I’m not interested in “reading” Poe on film.  I read Poe in books.  In film, I want to see interesting choices about Poe’s themes, characters and situations.  Faithful adaptation is meaningless because one medium (written fiction) is quite different from another (filmed fiction).  Film often begins (with a script) where the written word has already ended.  Poe on film is a different experience than Poe on the page.

However, in adapting him, filmmakers can’t help but absorb Poe’s themes and approach to horror no matter how much they change the plot.  And what’s fascinating about Poe is that he has become an icon of Horror (and mystery and science fiction), so his presence in film is not just as a writer whose works inspire pics, but his image, his status as an icon, informs the plot and themes of a film.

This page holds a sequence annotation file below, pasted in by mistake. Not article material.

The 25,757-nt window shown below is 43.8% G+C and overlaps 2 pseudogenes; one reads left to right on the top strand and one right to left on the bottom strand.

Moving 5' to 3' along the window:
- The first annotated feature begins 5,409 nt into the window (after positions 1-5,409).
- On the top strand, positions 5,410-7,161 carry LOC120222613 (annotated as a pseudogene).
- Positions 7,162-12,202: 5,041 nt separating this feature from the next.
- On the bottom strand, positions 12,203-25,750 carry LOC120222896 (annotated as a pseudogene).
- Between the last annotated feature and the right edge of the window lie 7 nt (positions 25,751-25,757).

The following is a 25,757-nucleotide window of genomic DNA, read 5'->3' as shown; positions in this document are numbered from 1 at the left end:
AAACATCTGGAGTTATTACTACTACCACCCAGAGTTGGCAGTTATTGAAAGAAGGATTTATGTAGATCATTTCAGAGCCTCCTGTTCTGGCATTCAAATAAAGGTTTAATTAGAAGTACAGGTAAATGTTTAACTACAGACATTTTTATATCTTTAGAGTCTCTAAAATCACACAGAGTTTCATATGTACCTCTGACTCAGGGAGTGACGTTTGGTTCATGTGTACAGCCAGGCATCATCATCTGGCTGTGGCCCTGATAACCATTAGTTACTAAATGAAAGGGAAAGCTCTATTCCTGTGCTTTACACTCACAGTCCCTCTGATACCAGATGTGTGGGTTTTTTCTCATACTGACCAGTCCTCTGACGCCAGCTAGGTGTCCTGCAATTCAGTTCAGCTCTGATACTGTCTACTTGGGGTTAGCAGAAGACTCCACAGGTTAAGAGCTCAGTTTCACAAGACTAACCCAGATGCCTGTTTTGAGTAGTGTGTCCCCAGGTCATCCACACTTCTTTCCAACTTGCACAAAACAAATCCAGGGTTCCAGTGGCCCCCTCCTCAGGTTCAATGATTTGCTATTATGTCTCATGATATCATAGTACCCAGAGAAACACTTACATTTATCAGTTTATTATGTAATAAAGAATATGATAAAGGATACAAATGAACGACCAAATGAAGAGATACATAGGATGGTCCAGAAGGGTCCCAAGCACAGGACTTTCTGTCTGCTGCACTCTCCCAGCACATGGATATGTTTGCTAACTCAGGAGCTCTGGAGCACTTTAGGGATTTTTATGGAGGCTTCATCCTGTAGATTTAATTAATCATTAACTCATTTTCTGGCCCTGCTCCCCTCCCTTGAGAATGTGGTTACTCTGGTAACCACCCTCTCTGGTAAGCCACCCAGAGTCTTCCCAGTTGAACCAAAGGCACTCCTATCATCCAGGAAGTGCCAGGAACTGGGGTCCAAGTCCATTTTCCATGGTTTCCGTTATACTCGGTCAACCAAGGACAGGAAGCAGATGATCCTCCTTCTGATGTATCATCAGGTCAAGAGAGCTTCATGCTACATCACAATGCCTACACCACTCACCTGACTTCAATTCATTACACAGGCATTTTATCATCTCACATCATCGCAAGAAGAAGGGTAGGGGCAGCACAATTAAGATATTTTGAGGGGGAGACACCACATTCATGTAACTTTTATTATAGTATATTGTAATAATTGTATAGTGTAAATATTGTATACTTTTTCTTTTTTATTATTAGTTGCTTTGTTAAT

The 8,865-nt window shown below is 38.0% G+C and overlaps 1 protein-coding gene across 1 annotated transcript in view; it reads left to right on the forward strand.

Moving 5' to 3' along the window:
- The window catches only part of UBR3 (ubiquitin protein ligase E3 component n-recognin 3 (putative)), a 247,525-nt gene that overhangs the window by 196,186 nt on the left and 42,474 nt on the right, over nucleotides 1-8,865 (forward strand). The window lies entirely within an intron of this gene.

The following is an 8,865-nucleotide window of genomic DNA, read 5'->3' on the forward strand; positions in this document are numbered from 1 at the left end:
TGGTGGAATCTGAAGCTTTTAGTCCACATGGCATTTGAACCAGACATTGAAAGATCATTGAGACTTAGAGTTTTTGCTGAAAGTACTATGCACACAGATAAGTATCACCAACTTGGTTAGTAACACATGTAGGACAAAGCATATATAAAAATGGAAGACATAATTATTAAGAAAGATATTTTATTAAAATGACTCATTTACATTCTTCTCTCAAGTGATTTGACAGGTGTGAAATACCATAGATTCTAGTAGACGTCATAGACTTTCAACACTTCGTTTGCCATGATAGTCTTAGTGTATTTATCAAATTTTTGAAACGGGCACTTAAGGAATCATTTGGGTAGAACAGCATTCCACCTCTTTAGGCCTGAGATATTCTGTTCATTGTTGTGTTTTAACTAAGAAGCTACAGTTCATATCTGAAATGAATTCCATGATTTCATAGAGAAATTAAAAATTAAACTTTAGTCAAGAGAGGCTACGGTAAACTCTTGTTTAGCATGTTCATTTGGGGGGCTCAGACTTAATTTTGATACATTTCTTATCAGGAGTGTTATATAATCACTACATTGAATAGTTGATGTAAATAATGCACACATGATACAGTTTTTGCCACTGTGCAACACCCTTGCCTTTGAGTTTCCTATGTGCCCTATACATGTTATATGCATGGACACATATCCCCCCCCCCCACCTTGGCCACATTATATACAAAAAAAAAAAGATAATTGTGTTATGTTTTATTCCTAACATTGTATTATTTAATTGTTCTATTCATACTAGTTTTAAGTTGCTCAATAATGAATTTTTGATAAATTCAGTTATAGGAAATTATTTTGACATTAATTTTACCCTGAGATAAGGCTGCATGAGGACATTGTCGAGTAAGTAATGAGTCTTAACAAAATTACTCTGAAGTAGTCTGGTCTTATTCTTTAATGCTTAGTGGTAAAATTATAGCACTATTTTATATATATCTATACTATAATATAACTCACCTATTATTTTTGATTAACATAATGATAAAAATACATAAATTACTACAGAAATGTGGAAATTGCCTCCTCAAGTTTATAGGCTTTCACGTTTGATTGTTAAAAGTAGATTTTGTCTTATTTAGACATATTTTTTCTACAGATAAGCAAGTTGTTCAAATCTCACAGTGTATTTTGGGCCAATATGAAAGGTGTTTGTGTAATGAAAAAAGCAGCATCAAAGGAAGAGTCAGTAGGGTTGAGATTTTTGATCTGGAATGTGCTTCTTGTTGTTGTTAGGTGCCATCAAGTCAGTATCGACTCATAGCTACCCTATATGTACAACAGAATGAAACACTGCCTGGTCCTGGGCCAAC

The most famous cycle of Poe films are Roger Corman’s for AIP in the 1960s (more on those in tomorrow’s post), but there was an earlier cycle of Poe adaptations from Universal Studios (who all but created the Horror genre of film) in the 1930s.  After the success of Dracula (1931), Frankenstein (1931) and The Mummy (1932), Universal turned to literature’s Master of the Macabre for more ideas (and more box office), and even utilized the same creative talent to develop Poe:  Robert Florey (the original director and developer of Frankenstein), Bela Lugosi, Boris Karloff and makeup genius Jack Pierce.